A character should be flawed. What if the hero is secretly selfish? Or if the love interest who appears beautiful, actually has a nasty twist in her personality? Characters are frequently damaged in some way, and have flaws in the way they think and act. Yet by the same measure they also need redeeming qualities, otherwise they’ll be thoroughly unlikeable and readers won’t enjoy the story. It’s a careful balancing act for any writer.

3) Writing is an art (involving creativity, inspiration and insight), but also a craft (grammar, style, the actual task of typing). Which do you find more difficult? Do you write only when inspired to do so, or do you treat it as a daily to-do, writing whether you’re inspired or not?

It’s an art, because I do believe you need to have what I term to be that mystical X-factor. Anyone can string together words, but it’s not so much the words, but *what* you’re doing with them that matters. I’ve tried to teach the craft to some who simply don’t have the capacity for the art. They fix many of their mechanical errors but the writing lacks lustre. But the same is also true of those who just practice the art – sometimes their works have limited appeal because they’re too unrestrained.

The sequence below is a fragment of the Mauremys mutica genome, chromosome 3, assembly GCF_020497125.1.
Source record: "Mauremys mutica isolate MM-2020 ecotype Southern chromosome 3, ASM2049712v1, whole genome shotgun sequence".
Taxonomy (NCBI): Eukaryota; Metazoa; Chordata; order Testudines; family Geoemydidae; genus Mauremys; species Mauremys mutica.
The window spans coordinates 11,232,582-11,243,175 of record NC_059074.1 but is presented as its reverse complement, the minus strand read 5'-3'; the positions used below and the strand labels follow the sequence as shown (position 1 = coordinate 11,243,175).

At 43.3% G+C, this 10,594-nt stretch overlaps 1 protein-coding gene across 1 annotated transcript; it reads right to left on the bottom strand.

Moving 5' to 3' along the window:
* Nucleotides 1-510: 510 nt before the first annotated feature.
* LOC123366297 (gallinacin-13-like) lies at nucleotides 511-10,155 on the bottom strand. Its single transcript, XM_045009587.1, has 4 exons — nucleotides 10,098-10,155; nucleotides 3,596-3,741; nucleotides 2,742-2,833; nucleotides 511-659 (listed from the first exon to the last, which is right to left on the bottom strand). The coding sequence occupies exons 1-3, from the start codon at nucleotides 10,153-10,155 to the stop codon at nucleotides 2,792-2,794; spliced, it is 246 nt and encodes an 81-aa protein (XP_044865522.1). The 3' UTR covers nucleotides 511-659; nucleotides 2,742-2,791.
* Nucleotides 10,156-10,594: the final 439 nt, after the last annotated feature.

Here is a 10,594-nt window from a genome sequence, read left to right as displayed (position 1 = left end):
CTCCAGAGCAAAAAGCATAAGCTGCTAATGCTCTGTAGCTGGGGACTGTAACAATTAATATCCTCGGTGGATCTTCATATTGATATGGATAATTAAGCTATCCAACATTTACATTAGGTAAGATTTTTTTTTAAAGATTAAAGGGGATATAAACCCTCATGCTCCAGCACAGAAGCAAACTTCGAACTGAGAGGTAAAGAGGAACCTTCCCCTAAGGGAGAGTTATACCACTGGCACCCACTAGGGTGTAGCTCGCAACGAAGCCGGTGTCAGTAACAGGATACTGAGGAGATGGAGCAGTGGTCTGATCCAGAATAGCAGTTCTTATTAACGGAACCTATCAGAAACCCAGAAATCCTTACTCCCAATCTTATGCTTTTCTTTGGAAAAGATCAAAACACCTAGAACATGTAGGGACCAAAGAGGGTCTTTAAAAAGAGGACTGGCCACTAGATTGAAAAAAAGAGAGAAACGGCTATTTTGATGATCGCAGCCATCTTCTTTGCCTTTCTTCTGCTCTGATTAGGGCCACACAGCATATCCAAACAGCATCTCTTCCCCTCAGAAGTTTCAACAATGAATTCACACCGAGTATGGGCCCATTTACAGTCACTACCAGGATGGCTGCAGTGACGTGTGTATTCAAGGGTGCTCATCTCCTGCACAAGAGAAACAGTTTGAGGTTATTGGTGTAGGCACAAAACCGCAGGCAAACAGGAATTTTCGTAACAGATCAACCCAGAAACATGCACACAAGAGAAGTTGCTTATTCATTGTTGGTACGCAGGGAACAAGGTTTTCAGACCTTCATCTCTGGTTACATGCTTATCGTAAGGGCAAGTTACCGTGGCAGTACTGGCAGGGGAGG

That’s not to say either is wrong, but you also have to ask *why* you’re writing. If it’s to make money, then you need to choose to write in a genre, like romance, that you know will have broad appeal, and then you’ll need to conform. Or you can write simply for the pleasure of creating a story that makes you happy. But then don’t expect that many people to read it.